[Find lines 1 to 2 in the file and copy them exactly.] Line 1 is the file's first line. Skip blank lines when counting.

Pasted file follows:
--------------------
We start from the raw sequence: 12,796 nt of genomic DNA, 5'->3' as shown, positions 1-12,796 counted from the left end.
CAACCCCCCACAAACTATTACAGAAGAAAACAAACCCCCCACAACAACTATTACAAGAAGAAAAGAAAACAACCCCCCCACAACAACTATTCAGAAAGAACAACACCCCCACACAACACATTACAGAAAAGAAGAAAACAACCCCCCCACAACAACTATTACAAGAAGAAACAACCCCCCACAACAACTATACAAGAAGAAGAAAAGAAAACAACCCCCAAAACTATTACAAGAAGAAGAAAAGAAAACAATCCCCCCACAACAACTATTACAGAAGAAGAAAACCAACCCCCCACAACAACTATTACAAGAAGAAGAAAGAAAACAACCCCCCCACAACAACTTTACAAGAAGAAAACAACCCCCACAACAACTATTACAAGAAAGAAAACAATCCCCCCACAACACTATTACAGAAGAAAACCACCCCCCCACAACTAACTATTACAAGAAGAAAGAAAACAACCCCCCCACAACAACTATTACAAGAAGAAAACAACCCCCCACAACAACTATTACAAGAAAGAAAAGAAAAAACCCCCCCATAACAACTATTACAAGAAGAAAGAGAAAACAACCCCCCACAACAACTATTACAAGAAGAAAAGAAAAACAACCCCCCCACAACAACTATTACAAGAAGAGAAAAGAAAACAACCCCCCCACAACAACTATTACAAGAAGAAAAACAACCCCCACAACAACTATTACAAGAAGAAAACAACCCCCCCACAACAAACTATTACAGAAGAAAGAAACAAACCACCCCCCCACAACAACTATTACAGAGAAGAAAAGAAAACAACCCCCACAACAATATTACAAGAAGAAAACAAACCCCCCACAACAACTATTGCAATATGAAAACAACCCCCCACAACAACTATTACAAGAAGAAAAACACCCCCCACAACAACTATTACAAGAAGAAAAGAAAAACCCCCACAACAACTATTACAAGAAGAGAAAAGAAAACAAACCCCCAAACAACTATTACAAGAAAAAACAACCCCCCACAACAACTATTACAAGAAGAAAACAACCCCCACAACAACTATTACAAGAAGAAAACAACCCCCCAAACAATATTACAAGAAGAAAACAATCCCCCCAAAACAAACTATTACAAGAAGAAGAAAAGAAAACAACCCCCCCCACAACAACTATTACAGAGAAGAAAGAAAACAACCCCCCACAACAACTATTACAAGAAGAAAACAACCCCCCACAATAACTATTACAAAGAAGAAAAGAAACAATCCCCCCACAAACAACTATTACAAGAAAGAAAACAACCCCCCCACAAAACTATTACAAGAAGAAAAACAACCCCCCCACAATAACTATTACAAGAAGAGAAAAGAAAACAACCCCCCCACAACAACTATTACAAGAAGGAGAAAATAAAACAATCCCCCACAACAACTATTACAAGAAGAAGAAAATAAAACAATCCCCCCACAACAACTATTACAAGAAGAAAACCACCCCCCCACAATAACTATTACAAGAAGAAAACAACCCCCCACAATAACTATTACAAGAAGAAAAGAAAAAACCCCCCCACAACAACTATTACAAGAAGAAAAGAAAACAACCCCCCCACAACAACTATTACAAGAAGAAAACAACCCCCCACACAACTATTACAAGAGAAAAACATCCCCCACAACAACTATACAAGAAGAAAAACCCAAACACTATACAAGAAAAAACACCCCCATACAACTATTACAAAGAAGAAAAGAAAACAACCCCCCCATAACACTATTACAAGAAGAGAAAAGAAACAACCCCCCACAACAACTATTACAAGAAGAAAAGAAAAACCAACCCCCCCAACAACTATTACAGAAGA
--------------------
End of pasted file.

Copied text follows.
We start from the raw sequence: 12,796 nt of genomic DNA, 5'->3' as shown, positions 1-12,796 counted from the left end.
CAACCCCCCACAAACTATTACAGAAGAAAACAAACCCCCCACAACAACTATTACAAGAAGAAAAGAAAACAACCCCCCCACAACAACTATTCAGAAAGAACAACACCCCCACACAACACATTACAGAAAAGAAGAAAACAACCCCCCCACAACAACTATTACAAGAAGAAACAACCCCCCACAACAACTATACAAGAAGAAGAAAAGAAAACAACCCCCAAAACTATTACAAGAAGAAGAAAAGAAAACAATCCCCCCACAACAACTATTACAGAAGAAGAAAACCAACCCCCCACAACAACTATTACAAGAAGAAGAAAGAAAACAACCCCCCCACAACAACTTTACAAGAAGAAAACAACCCCCACAACAACTATTACAAGAAAGAAAACAATCCCCCCACAACACTATTACAGAAGAAAACCACCCCCCCACAACTAACTATTACAAGAAGAAAGAAAACAACCCCCCCACAACAACTATTACAAGAAGAAAACAACCCCCCACAACAACTATTACAAGAAAGAAAAGAAAAAACCCCCCCATAACAACTATTACAAGAAGAAAGAGAAAACAACCCCCCACAACAACTATTACAAGAAGAAAAGAAAAACAACCCCCCCACAACAACTATTACAAGAAGAGAAAAGAAAACAACCCCCCCACAACAACTATTACAAGAAGAAAAACAACCCCCACAACAACTATTACAAGAAGAAAACAACCCCCCCACAACAAACTATTACAGAAGAAAGAAACAAACCACCCCCCCACAACAACTATTACAGAGAAGAAAAGAAAACAACCCCCACAACAATATTACAAGAAGAAAACAAACCCCCCACAACAACTATTGCAATATGAAAACAACCCCCCACAACAACTATTACAAGAAGAAAAACACCCCCCACAACAACTATTACAAGAAGAAAAGAAAAACCCCCACAACAACTATTACAAGAAGAGAAAAGAAAACAAACCCCCAAACAACTATTACAAGAAAAAACAACCCCCCACAACAACTATTACAAGAAGAAAACAACCCCCACAACAACTATTACAAGAAGAAAACAACCCCCCAAACAATATTACAAGAAGAAAACAATCCCCCCAAAACAAACTATTACAAGAAGAAGAAAAGAAAACAACCCCCCCCACAACAACTATTACAGAGAAGAAAGAAAACAACCCCCCACAACAACTATTACAAGAAGAAAACAACCCCCCACAATAACTATTACAAAGAAGAAAAGAAACAATCCCCCCACAAACAACTATTACAAGAAAGAAAACAACCCCCCCACAAAACTATTACAAGAAGAAAAACAACCCCCCCACAATAACTATTACAAGAAGAGAAAAGAAAACAACCCCCCCACAACAACTATTACAAGAAGGAGAAAATAAAACAATCCCCCACAACAACTATTACAAGAAGAAGAAAATAAAACAATCCCCCCACAACAACTATTACAAGAAGAAAACCACCCCCCCACAATAACTATTACAAGAAGAAAACAACCCCCCACAATAACTATTACAAGAAGAAAAGAAAAAACCCCCCCACAACAACTATTACAAGAAGAAAAGAAAACAACCCCCCCACAACAACTATTACAAGAAGAAAACAACCCCCCACACAACTATTACAAGAGAAAAACATCCCCCACAACAACTATACAAGAAGAAAAACCCAAACACTATACAAGAAAAAACACCCCCATACAACTATTACAAAGAAGAAAAGAAAACAACCCCCCCATAACACTATTACAAGAAGAGAAAAGAAACAACCCCCCACAACAACTATTACAAGAAGAAAAGAAAAACCAACCCCCCCAACAACTATTACAGAAGA